The driving interest of every believer should be the glory of God. This is no less true, and more true, in the case of His work in the plan of redemption and in the individual’s salvation.
How is God most glorified in salvation? By doing it all himself. Placing some of the motive, some of the means, some of the merit for salvation in the hands of sinful man robs God of glory. This is the duty of the believer, then, to acknowledge God’s preeminence, his sovereignty, his glory, in salvation.
“Merit” figures prominently in discussion about salvation, and who is to be justified before God. The Reformation principle solus Christus — Christ alone — is still relevant today, when individuals and groups of Christians look around to assign merit to many things other than, or in addition to, Jesus Christ.
Does Mary provide merit? Do the saints? Does the individual believer provide anything of merit toward the person’s salvation? According to Scripture, none of those do. Only Jesus has merit necessary for justification. There is no other name under heaven…Acts 4:12
Because God justifies through faith alone, we must repent and believe (Romans 3:21-30).
How is a person justified? By grace alone, through faith alone, because of Christ alone. So said the Reformers, and the reformed. When we say we are justified “by faith alone,” we mean that works have no part in our justification.
Because God is free to save whom he will, we must praise his grace.
Why does God act to justify some? By grace alone. That is, there is nothing that compels God to demonstrate grace; not the goodness of man, not demands of justice…nothing. It is by God’s good pleasure that he justifies those who don’t deserve it.
Because God has spoken, we must not raise earthly powers above God’s word.
The Reformation principle of sola scriptura — Scripture alone — is still relevant today. The Roman Catholic church continues to give equal weight to the Bible and to the pronouncement of church councils. Further, protestant churches increasingly depart from the authority of Scripture, relying upon conventional wisdom, personal opinion, and cultural dictates.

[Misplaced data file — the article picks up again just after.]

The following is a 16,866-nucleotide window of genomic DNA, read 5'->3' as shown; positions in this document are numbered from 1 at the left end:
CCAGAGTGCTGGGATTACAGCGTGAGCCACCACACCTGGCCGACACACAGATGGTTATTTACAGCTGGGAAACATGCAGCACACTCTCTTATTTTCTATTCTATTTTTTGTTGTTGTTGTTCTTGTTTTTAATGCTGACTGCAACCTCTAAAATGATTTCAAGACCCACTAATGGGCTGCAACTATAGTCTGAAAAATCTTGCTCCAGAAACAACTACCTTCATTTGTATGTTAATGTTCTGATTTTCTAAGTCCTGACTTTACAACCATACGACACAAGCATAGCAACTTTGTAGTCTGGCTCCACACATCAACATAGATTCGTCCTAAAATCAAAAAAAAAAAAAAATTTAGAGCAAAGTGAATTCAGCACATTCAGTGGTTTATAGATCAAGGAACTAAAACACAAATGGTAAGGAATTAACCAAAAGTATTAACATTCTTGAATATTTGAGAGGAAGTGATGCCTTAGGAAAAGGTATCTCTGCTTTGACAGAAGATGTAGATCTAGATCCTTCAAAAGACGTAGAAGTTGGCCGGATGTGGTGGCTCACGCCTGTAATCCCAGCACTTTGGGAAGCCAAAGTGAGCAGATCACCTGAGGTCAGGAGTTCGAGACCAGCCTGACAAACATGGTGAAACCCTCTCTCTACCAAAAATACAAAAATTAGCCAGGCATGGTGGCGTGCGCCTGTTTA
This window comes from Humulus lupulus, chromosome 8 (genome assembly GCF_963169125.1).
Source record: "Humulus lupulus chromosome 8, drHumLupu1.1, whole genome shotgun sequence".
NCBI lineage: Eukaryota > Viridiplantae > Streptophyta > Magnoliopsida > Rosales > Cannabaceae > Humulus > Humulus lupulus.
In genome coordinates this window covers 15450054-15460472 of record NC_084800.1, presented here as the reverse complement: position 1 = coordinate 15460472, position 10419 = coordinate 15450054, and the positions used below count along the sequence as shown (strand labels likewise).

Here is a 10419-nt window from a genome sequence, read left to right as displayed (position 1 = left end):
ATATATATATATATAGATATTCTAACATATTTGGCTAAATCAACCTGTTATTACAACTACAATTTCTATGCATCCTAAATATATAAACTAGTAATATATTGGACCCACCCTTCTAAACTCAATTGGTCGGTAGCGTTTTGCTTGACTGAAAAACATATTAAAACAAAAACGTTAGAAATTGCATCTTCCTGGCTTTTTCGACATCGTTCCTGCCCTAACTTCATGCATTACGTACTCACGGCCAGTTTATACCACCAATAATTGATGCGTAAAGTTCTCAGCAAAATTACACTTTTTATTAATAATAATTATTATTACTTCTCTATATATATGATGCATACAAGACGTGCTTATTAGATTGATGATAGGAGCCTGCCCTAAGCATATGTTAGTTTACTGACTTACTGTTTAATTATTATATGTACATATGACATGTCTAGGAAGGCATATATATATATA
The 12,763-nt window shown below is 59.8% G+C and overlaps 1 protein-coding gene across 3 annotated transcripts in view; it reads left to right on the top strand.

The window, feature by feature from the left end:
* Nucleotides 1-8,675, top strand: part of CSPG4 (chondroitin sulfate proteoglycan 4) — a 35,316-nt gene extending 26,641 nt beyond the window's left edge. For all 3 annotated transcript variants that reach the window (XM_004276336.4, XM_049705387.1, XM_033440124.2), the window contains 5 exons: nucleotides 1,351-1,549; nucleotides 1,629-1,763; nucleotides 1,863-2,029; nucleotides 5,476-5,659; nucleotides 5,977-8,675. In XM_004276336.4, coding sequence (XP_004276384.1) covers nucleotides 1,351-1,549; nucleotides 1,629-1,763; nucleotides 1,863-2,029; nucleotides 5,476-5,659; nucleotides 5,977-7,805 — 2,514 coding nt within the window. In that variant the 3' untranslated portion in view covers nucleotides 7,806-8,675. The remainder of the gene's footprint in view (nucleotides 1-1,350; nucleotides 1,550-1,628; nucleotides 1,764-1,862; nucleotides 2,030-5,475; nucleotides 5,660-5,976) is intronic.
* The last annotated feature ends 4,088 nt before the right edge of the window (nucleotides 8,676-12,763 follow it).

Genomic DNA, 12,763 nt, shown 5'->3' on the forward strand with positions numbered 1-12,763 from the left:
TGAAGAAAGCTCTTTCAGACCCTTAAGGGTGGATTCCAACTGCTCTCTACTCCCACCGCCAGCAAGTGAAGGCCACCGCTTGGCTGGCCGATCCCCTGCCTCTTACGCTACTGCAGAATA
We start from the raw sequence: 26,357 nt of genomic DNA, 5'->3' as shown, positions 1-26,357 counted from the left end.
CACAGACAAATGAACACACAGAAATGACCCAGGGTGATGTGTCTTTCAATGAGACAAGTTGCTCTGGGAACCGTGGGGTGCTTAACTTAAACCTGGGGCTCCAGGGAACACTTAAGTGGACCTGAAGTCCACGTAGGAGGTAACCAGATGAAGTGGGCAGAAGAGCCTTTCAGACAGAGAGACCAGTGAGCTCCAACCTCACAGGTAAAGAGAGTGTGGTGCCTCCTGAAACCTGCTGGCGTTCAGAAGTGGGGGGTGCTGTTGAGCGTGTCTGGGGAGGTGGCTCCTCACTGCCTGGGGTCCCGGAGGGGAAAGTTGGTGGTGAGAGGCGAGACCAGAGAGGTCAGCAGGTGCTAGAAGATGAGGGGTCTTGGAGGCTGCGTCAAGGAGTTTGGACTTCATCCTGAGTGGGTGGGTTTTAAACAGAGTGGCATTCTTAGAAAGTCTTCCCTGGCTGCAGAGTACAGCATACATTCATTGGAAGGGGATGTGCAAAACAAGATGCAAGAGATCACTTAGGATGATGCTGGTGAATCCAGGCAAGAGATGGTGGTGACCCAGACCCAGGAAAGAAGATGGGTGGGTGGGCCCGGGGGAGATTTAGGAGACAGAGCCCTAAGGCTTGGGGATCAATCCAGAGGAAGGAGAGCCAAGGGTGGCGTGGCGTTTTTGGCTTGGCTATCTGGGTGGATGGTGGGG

The church needs to consistently promote the authority and the sufficiency of God’s word.
This year is the 500th anniversary of the beginning of the Protestant Reformation. Here’s a little ditty to enhance your celebration, from the folks at LutheranReformation.org.
Believers sometimes look around for specific instructions from God, and find nothing we like. Sometimes it seems that God has forgotten to give us enough instruction, so we end up taking the wrong steps or even refusing to take any steps to follow Christ.
But are we as direction-less as we suppose?
A curious thing happens when Joshua is finally able to lead the people into the promised land. We’re probably familiar with Joshua 1:8 (ESV):
This Book of the Law shall not depart from your mouth, but you shall meditate on it day and night, so that you may be careful to do according to all that is written in it. For then you will make your way prosperous, and then you will have good success.
This passage is cited frequently as an encouragement to pay diligent, consistent attention to the word of God. It’s used to encourage Bible reading, memorization, and meditation. And, less legitimately, to lay claim to a broad promise of “prosperity” and “success” for every believer, no matter the endeavor, leading the hapless five footer to claim the ability to dunk a basketball while muttering I can do all things through Christ who strengthens me.